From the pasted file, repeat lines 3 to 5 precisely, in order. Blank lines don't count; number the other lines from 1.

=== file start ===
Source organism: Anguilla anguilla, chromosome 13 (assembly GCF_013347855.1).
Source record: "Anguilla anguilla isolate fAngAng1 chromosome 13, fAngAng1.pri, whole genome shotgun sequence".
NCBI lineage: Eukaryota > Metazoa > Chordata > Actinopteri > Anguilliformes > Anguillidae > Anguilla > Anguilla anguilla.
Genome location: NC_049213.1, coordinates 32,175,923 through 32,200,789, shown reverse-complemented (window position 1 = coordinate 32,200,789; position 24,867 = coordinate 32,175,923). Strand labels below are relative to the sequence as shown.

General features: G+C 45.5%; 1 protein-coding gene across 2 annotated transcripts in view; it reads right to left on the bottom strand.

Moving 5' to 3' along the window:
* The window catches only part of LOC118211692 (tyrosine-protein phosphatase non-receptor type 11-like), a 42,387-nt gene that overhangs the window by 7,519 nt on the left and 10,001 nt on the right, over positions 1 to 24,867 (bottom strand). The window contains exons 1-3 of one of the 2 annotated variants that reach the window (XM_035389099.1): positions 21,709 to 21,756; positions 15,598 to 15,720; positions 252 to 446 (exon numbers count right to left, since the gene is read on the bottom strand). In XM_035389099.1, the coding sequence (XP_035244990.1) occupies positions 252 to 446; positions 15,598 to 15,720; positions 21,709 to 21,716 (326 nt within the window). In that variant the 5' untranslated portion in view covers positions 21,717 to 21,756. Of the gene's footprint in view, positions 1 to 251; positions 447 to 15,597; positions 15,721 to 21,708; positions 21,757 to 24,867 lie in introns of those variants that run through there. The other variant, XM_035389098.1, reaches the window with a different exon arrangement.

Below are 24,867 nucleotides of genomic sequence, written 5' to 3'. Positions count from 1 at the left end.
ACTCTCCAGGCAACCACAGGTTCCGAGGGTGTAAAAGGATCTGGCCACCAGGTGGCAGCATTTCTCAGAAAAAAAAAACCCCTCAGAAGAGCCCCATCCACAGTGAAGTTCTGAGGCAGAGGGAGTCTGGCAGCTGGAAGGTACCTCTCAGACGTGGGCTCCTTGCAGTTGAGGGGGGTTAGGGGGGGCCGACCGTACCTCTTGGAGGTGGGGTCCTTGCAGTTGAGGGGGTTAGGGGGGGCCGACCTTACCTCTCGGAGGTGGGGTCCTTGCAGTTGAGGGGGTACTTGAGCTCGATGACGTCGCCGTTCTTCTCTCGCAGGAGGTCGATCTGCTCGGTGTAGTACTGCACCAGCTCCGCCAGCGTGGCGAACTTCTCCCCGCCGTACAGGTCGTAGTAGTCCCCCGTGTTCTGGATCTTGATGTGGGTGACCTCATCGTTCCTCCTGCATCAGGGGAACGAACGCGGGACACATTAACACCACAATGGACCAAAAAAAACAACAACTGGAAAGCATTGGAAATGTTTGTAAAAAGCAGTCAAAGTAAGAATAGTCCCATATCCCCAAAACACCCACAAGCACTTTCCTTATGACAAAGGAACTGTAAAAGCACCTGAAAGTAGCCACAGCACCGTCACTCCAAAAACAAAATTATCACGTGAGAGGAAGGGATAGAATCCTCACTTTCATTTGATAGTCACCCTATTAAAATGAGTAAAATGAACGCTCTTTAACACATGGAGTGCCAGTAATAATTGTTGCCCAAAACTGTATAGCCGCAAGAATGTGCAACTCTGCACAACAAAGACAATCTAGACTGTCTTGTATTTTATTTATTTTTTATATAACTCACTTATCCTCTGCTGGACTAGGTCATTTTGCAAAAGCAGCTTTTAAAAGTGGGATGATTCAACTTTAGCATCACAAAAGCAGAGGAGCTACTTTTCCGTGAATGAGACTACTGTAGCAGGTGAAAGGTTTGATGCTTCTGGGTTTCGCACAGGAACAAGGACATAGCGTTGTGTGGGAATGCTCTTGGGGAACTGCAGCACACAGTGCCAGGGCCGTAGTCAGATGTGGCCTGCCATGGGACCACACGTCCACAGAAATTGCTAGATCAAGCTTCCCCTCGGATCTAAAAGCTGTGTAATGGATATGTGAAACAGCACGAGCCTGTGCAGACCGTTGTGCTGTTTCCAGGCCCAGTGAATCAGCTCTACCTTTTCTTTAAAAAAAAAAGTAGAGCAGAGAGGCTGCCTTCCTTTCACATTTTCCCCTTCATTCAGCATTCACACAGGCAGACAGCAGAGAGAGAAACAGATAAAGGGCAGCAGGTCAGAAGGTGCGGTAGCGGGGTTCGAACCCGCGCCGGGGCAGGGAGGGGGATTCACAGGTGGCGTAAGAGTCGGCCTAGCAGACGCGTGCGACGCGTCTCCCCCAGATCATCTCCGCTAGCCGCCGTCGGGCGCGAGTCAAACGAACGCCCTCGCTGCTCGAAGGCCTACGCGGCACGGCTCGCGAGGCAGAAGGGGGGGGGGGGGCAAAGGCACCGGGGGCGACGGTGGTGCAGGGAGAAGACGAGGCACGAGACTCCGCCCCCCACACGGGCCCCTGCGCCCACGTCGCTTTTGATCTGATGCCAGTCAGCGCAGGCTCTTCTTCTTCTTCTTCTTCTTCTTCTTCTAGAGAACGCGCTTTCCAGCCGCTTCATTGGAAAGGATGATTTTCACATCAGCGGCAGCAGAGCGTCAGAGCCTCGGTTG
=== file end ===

NCBI lineage: Eukaryota > Metazoa > Chordata > Actinopteri > Anguilliformes > Anguillidae > Anguilla > Anguilla anguilla.
Genome location: NC_049213.1, coordinates 32,175,923 through 32,200,789, shown reverse-complemented (window position 1 = coordinate 32,200,789; position 24,867 = coordinate 32,175,923). Strand labels below are relative to the sequence as shown.

General features: G+C 45.5%; 1 protein-coding gene across 2 annotated transcripts in view; it reads right to left on the bottom strand.